Excerpts from “Why have all the trees been dying?” in a Lake Tahoe area paper [emphasis added]. I think this mortality will spread north in to the Cascades in Oregon and Washington.
Jonathan Cook-Fisher, District Ranger for the Tahoe National Forest in Truckee said, “It is happening from the west shore to the north. The fir trees are the first to go. There are some beetles, but the primary driver appears to be overstocked forest stands with drought conditions.”
Overstocked forests didn’t just happen in the last few years. It has been a growing (sorry couldn’t resist) problem for the past 100 years. Sierra Nevada forests (and forests throughout the west) have adapted to regular fires that were spurred by lightning storms. Trees adapted by growing rapidly and close together in an attempt to “out-grow” the fires. The lightning caused fires stayed low to the ground, burned out the brush and those swiftly growing young firs before the stands could get too thick, leaving a forest of primarily mature, bigger trees spread out around the forest. Fewer, large trees were better able to fend off pests and drought.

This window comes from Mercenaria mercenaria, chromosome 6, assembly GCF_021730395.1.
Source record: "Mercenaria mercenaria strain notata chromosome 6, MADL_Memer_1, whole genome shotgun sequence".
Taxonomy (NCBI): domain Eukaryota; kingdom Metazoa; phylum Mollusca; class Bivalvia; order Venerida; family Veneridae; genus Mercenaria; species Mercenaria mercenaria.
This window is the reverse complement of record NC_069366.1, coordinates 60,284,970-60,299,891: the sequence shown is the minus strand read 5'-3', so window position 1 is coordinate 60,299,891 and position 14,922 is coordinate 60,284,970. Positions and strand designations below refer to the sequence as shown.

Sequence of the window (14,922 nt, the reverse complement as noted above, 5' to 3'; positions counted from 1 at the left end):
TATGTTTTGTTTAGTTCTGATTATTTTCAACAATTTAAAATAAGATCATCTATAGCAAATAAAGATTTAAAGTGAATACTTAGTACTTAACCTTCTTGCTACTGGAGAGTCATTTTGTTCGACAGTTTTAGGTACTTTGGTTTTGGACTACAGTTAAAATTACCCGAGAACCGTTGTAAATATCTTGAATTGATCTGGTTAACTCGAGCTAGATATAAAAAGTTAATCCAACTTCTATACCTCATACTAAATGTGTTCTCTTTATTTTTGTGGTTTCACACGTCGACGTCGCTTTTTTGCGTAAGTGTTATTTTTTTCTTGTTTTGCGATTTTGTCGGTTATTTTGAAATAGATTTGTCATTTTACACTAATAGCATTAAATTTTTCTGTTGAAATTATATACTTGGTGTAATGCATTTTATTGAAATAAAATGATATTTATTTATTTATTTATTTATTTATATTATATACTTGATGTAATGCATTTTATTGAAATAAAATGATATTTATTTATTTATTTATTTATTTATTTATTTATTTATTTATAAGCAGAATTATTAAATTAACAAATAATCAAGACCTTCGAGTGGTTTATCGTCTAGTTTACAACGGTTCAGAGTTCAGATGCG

In a scientific study in the Journal of Ecological Applications  on the impact of tree mortality on wildfire severity entitled “Recent bark beetle outbreaks influence wildfire severity in mixed-confer forests of the Sierra Nevada,” Rebecca Wayman and Hugh Safford found:
“Our analyses identified prefire tree mortality as influential on all measures of wildfire severity… All measures of fire severity increased as prefire mortality increased…Managers of historically frequent-fire forests will benefit from utilizing this information when prioritizing fuels reduction treatments in areas of recent tree mortality, as it is the first empirical study to document a relationship between prefire mortality and subsequent wildfire severity in these systems.”